In a recent article from NYTimes, CSP’s Senior Research Scientist Jeffrey Baumgardner discusses the comet-like tail of the Moon.
An animation shows how sodium atoms ejected from the lunar surface are affected by the moon’s orbit around planet Earth. Video by James O’Donoghue/@PhysicsJ, based on simulations by Jody K. Wilson.
Carl Sagan once said that Earth is but a “mote of dust suspended in a sunbeam.” He would probably be thrilled to know that, around the time of a new moon, Earth is a speck of dust suspended in a moon tail.
The moon, lacking an atmosphere to shield it, is constantly under attack. When meteorites bombard its volcanic surface, sodium atoms fly high into orbit. The sun’s photons collide with the sodium atoms, effectively pushing them away from the sun and creating a tail-like structure flowing downstream from the moon.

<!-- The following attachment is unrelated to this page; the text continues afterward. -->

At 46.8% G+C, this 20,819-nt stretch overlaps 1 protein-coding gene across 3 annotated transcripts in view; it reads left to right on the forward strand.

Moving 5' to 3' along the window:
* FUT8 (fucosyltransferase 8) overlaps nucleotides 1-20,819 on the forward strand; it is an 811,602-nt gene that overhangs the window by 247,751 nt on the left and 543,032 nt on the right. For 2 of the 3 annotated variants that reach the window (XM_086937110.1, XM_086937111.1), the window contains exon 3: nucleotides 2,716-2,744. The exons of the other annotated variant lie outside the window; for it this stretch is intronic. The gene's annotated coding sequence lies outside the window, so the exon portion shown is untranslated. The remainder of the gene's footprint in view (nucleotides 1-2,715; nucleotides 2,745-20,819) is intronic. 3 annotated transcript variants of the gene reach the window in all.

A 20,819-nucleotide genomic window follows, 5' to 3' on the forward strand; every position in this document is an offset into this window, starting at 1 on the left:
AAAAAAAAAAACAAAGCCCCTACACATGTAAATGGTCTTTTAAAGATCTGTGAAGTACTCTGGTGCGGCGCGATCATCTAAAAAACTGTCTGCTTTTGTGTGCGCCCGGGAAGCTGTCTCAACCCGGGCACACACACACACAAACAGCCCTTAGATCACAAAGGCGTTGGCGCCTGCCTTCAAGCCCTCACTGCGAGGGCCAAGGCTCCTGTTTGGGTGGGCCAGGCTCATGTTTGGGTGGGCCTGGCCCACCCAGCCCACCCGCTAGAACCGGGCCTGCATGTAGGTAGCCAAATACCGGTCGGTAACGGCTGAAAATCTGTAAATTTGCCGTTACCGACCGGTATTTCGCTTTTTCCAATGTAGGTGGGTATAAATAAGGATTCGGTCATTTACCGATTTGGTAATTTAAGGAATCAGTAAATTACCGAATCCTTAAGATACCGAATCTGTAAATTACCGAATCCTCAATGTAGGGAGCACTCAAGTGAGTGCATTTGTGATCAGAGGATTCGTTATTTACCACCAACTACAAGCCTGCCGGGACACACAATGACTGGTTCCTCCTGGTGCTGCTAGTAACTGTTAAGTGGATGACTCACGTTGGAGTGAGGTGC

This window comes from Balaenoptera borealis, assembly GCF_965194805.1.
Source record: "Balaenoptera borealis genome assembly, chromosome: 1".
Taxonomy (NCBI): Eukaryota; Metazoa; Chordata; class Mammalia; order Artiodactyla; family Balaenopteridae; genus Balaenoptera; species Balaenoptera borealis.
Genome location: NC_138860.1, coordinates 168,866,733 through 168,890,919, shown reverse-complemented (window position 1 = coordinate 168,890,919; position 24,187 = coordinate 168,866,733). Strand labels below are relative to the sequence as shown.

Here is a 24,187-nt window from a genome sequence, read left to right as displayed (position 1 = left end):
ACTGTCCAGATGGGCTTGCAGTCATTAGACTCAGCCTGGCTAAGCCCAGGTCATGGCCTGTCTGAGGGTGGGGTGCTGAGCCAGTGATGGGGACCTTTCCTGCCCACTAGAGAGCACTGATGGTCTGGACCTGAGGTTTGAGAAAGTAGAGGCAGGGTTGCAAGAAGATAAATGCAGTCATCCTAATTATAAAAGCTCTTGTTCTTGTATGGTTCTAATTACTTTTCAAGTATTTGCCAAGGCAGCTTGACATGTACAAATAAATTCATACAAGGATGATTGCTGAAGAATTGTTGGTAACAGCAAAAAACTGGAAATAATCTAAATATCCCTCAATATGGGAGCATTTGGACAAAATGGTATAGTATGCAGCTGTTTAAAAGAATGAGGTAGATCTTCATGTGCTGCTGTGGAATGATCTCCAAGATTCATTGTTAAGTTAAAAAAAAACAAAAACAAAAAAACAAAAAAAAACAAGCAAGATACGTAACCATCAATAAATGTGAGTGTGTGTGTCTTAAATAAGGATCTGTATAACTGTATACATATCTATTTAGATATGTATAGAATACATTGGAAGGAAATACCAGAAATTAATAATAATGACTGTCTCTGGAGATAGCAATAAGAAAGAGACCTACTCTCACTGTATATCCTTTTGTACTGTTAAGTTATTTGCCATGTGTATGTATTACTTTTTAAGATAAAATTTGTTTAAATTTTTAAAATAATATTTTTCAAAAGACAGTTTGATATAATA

“It makes the moon sort of look like a comet,” said Jeffrey Baumgardner, a senior research scientist at Boston University’s Center for Space Physics. “It has a stream of stuff coming off it.”
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